Monday, September 04, 2006

Old Subs Do Eventually Die

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Strategy Page
September 04, 2006





The U.S. Navy is taking it's oldest, and only diesel-electric, submarine out of service. The USS Dolphin (AGSS-555) is a research sub that entered service in the late 1960s. It can dive to a depth of 3,000 feet. Displacing only 950 tons (about half the size of diesel electric combat subs), it has a crew of 66. The Dolphin just underwent a $50 million, three year, round of repairs and upgrades (2002-5), but the sub costs $18 million a year to maintain, and the navy can no longer justify the expense. Since the end of the Cold War, the Dolphin has been used more for civilian science projects. Again, the high cost of maintaining the Dolphin will probably prevent any civilian scientific organizations from stepping forward to pick up the tab.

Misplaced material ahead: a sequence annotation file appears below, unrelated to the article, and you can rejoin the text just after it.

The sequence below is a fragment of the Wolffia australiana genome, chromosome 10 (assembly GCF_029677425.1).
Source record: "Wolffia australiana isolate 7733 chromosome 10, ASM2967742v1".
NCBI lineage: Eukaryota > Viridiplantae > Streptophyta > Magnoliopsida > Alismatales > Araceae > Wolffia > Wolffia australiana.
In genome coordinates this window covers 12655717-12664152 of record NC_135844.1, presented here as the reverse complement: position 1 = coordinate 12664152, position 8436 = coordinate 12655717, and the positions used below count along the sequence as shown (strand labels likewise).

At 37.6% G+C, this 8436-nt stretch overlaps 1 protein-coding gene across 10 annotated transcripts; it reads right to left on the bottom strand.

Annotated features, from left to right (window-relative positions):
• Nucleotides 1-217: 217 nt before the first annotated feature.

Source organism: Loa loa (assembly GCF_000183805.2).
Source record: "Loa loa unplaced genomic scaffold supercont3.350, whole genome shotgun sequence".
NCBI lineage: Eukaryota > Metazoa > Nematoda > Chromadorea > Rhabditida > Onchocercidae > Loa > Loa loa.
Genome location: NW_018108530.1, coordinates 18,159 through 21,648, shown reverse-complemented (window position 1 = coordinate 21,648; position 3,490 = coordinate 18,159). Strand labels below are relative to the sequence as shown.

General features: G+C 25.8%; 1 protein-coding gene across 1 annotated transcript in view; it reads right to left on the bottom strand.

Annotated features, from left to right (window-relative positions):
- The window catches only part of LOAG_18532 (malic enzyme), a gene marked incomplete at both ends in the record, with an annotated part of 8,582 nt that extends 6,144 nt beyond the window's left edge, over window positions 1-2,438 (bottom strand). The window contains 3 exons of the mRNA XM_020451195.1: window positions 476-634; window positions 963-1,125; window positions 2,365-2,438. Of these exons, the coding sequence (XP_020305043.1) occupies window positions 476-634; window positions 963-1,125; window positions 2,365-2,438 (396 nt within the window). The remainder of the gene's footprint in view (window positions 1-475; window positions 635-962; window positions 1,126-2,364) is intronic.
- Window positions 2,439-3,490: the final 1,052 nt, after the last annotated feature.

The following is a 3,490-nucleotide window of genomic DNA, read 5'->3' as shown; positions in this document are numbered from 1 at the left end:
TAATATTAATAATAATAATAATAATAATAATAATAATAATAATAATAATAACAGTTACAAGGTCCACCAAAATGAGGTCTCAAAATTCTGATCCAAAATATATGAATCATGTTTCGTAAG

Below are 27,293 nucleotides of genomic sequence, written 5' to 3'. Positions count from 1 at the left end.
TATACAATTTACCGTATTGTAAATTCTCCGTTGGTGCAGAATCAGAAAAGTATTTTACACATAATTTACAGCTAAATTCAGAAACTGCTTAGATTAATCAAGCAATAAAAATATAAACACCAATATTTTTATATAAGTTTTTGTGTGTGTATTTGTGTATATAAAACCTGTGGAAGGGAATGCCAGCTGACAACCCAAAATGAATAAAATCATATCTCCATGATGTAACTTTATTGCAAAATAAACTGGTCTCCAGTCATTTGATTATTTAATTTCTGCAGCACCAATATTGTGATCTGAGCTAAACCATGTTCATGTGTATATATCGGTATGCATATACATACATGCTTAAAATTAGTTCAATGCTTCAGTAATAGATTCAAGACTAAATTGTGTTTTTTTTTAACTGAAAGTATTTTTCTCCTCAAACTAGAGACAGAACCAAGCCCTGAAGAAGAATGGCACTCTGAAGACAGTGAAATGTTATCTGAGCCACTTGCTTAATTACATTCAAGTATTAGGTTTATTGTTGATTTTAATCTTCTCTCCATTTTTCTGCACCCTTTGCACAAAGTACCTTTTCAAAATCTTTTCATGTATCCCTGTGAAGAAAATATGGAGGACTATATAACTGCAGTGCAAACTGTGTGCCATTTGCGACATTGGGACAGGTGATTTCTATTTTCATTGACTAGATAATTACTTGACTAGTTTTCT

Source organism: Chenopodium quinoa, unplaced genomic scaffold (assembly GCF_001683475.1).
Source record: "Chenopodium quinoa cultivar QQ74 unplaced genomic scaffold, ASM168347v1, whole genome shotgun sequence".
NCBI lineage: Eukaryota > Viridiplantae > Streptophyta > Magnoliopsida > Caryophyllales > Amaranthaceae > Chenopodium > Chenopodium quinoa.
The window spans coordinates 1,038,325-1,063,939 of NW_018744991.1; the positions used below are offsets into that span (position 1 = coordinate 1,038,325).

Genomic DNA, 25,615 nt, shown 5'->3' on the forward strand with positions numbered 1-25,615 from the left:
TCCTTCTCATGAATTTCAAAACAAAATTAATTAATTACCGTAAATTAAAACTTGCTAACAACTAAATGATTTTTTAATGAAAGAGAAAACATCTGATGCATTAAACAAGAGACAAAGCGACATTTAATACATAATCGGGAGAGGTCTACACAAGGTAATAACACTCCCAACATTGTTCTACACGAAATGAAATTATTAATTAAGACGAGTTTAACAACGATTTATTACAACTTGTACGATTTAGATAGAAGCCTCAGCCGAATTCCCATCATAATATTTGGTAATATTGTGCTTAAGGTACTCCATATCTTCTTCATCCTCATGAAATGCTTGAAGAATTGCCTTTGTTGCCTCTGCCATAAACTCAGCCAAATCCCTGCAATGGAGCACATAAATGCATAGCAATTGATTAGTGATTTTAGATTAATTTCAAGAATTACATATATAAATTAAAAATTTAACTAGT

Over the last thirty years, the Dolphin was used as a test bed for many new submarine technologies. However, because of its unique design (especially the internal structure), it could not operate much like a conventional diesel-electric combat sub. However, the diesel-electric power plant did leave the navy with some sailors and officers familiar with this technology, despite the rest of American subs being nuclear powered.


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